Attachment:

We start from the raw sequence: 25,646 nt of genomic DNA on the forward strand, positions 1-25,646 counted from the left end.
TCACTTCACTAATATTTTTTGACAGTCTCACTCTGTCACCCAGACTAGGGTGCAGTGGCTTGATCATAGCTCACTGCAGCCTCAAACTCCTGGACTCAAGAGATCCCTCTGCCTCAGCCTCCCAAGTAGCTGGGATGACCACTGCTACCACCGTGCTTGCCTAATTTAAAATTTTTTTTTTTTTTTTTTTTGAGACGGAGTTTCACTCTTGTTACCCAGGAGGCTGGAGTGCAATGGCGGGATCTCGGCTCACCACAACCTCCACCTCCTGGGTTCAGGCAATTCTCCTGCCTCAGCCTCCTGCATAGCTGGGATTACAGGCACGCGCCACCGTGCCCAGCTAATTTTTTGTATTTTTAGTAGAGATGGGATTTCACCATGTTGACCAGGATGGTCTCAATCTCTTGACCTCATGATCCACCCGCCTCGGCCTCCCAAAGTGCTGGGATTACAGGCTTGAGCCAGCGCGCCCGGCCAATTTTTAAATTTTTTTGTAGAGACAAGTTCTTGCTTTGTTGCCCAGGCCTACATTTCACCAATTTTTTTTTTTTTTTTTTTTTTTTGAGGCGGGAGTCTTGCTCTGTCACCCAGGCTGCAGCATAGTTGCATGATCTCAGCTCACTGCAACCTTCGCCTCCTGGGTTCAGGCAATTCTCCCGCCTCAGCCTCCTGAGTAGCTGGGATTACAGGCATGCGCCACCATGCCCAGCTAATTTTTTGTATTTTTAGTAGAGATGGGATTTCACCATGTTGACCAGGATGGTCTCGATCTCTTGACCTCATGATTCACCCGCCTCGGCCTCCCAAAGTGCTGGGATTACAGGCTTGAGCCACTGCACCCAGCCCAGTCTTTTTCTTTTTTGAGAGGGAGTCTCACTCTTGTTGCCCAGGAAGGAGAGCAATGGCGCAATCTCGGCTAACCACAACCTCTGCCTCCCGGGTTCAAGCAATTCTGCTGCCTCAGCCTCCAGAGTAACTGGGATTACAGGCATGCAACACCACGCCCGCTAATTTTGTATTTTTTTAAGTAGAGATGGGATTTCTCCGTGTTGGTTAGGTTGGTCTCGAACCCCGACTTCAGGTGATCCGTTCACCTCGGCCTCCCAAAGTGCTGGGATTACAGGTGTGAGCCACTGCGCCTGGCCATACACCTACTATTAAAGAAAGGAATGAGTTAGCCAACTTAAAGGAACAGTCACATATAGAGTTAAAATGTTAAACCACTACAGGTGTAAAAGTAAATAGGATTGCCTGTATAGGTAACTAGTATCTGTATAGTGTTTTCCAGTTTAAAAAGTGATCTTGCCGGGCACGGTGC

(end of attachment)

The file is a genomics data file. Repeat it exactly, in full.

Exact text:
We start from the raw sequence: 25,646 nt of genomic DNA on the forward strand, positions 1-25,646 counted from the left end.
TCACTTCACTAATATTTTTTGACAGTCTCACTCTGTCACCCAGACTAGGGTGCAGTGGCTTGATCATAGCTCACTGCAGCCTCAAACTCCTGGACTCAAGAGATCCCTCTGCCTCAGCCTCCCAAGTAGCTGGGATGACCACTGCTACCACCGTGCTTGCCTAATTTAAAATTTTTTTTTTTTTTTTTTTTGAGACGGAGTTTCACTCTTGTTACCCAGGAGGCTGGAGTGCAATGGCGGGATCTCGGCTCACCACAACCTCCACCTCCTGGGTTCAGGCAATTCTCCTGCCTCAGCCTCCTGCATAGCTGGGATTACAGGCACGCGCCACCGTGCCCAGCTAATTTTTTGTATTTTTAGTAGAGATGGGATTTCACCATGTTGACCAGGATGGTCTCAATCTCTTGACCTCATGATCCACCCGCCTCGGCCTCCCAAAGTGCTGGGATTACAGGCTTGAGCCAGCGCGCCCGGCCAATTTTTAAATTTTTTTGTAGAGACAAGTTCTTGCTTTGTTGCCCAGGCCTACATTTCACCAATTTTTTTTTTTTTTTTTTTTTTTTGAGGCGGGAGTCTTGCTCTGTCACCCAGGCTGCAGCATAGTTGCATGATCTCAGCTCACTGCAACCTTCGCCTCCTGGGTTCAGGCAATTCTCCCGCCTCAGCCTCCTGAGTAGCTGGGATTACAGGCATGCGCCACCATGCCCAGCTAATTTTTTGTATTTTTAGTAGAGATGGGATTTCACCATGTTGACCAGGATGGTCTCGATCTCTTGACCTCATGATTCACCCGCCTCGGCCTCCCAAAGTGCTGGGATTACAGGCTTGAGCCACTGCACCCAGCCCAGTCTTTTTCTTTTTTGAGAGGGAGTCTCACTCTTGTTGCCCAGGAAGGAGAGCAATGGCGCAATCTCGGCTAACCACAACCTCTGCCTCCCGGGTTCAAGCAATTCTGCTGCCTCAGCCTCCAGAGTAACTGGGATTACAGGCATGCAACACCACGCCCGCTAATTTTGTATTTTTTTAAGTAGAGATGGGATTTCTCCGTGTTGGTTAGGTTGGTCTCGAACCCCGACTTCAGGTGATCCGTTCACCTCGGCCTCCCAAAGTGCTGGGATTACAGGTGTGAGCCACTGCGCCTGGCCATACACCTACTATTAAAGAAAGGAATGAGTTAGCCAACTTAAAGGAACAGTCACATATAGAGTTAAAATGTTAAACCACTACAGGTGTAAAAGTAAATAGGATTGCCTGTATAGGTAACTAGTATCTGTATAGTGTTTTCCAGTTTAAAAAGTGATCTTGCCGGGCACGGTGC